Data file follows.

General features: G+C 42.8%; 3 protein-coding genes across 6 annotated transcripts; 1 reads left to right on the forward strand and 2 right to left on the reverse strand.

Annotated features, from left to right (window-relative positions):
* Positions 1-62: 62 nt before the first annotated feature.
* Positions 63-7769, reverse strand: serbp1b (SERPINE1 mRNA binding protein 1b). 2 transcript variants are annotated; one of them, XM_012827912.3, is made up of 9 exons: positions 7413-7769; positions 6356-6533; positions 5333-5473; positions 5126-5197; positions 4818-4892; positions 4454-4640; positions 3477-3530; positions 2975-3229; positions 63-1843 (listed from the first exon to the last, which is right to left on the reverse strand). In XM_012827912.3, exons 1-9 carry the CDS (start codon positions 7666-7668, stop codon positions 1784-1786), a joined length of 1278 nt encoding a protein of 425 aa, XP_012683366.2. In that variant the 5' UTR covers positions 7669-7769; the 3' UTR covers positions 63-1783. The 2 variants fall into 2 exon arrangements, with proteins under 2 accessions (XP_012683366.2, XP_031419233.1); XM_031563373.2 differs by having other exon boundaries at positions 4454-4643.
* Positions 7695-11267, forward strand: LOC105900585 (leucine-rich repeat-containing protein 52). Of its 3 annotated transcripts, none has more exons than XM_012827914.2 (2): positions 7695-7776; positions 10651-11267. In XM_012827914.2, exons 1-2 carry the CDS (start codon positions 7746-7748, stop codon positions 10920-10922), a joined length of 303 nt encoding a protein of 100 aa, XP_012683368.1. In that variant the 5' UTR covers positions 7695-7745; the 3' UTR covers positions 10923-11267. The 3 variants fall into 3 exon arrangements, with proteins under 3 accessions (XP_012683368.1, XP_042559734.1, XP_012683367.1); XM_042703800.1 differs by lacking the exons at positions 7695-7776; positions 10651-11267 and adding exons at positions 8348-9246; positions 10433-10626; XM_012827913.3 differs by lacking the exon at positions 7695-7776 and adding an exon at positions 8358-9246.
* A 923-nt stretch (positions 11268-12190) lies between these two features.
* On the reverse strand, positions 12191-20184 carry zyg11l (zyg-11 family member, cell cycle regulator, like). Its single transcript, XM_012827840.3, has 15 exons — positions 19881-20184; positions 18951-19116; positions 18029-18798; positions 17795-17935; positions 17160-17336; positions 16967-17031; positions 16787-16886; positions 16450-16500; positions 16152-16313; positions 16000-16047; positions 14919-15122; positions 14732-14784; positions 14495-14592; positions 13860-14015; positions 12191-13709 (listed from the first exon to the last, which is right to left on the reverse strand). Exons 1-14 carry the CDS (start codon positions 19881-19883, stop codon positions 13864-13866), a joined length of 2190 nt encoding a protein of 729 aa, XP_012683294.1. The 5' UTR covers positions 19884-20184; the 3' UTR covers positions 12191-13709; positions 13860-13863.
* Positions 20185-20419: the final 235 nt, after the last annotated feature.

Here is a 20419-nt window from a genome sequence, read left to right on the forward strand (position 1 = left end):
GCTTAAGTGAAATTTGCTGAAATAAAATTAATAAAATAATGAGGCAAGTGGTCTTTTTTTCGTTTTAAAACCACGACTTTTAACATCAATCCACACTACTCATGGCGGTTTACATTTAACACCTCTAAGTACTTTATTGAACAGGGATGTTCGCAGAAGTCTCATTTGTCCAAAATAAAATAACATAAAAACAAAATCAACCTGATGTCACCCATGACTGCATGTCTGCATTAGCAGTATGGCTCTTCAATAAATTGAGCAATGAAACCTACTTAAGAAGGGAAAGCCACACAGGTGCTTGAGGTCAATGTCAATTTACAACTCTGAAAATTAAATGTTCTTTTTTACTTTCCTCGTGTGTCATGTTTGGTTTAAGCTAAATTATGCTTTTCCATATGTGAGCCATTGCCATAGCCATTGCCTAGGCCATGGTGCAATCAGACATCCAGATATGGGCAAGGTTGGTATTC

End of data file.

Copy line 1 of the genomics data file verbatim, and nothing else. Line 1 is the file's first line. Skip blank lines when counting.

General features: G+C 42.8%; 3 protein-coding genes across 6 annotated transcripts; 1 reads left to right on the forward strand and 2 right to left on the reverse strand.